This is the second report of the c.249delG mutation, previously reported in two sisters from Iran with microphthalmia, coloboma, and no perception of light [9]. Electroretinography (ERG) was performed on both parents in the previous report and demonstrated inner retinal dysfunction in both, suggesting a possible dominant effect for this mutation [9]. Unfortunately, we were unable to obtain ERG data for the heterozygous relatives of Patient 2 and thus cannot determine whether any mild retinal dystrophy is present in this family.

The VSX2 mutations/phenotypes reported in this paper are consistent with the previously described VSX2 spectrum. The absence of mutations in syndromic A/M cases is also in agreement with previous studies and further supports an eye-specific role for this gene in humans. This is only the second report of a missense mutation predicted to affect the VSX2 CVC motif and resulting in a microphthalmia phenotype. The identification of this mutation emphasizes the importance of the CVC motif for normal VSX2 function and provides opportunities for further functional dissection.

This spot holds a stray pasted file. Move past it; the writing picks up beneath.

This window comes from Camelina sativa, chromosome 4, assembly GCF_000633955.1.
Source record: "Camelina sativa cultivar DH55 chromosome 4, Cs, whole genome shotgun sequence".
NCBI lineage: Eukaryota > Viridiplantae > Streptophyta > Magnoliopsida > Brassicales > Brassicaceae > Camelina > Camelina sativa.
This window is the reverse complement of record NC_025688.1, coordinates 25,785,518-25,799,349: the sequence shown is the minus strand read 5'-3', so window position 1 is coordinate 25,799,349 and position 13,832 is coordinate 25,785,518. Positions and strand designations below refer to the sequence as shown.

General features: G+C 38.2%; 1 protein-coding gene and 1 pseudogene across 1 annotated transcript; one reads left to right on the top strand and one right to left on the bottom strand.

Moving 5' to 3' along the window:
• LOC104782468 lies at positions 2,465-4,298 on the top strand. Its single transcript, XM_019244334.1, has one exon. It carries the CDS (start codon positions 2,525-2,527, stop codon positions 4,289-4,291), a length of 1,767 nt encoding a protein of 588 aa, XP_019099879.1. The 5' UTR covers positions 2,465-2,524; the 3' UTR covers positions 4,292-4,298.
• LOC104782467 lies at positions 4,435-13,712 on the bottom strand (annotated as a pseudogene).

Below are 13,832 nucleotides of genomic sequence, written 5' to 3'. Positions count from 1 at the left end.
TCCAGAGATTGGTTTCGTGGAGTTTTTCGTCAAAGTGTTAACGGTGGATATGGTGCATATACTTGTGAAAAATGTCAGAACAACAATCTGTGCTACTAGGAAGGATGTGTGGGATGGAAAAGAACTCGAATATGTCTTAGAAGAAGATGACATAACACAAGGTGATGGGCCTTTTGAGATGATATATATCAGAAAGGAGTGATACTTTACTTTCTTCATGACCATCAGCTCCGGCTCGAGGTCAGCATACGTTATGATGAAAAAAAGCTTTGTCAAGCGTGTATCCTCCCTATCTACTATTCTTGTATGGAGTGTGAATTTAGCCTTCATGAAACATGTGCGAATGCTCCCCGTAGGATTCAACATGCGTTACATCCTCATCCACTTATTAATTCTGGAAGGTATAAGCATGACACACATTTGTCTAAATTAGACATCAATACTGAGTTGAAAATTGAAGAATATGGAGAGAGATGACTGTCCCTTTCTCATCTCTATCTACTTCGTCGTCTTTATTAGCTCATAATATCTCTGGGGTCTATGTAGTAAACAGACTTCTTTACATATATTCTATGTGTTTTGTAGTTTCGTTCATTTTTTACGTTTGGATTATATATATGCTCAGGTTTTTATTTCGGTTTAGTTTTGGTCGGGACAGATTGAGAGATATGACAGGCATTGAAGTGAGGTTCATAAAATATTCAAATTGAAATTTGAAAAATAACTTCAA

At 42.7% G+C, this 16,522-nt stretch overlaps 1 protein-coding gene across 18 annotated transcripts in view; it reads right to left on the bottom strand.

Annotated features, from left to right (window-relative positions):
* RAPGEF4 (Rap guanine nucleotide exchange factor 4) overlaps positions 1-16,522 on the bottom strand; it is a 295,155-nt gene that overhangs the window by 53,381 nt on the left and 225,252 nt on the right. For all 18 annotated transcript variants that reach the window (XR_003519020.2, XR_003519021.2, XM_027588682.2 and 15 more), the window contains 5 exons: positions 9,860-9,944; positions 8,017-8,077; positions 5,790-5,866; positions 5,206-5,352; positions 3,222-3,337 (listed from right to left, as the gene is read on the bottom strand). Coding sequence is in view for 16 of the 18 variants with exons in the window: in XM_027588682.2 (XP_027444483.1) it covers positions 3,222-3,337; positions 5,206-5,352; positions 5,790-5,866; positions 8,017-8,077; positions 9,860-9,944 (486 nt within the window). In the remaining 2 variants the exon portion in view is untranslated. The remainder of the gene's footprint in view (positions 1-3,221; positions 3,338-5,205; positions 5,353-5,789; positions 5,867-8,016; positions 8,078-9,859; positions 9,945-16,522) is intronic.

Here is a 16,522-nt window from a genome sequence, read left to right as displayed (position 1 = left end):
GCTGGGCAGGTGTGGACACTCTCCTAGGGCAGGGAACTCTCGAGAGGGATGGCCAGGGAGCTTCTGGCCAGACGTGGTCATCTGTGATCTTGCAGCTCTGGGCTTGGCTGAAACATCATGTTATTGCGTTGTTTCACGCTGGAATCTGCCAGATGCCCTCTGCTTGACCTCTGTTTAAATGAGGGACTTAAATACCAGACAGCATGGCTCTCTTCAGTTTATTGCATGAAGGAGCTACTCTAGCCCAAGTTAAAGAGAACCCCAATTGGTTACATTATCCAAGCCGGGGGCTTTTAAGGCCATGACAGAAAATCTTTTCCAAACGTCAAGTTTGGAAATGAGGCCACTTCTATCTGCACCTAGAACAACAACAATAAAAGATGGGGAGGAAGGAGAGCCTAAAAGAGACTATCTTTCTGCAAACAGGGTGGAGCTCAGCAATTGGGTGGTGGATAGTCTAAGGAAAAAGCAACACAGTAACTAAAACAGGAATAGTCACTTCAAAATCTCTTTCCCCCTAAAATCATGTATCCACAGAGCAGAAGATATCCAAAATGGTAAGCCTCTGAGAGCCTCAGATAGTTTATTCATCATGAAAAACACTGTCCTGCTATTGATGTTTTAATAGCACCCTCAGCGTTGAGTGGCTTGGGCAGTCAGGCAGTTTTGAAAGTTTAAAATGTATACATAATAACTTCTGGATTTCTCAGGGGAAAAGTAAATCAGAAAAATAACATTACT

We are grateful to the families for their participation in this study. This project was supported by award R21 DC010912 from NIH/NIDCD (E.V.S.), Children’s Research Institute Foundation at Children’s Hospital of Wisconsin grant, and CTSA Grant 1UL1RR031973 from NIH/NCRR.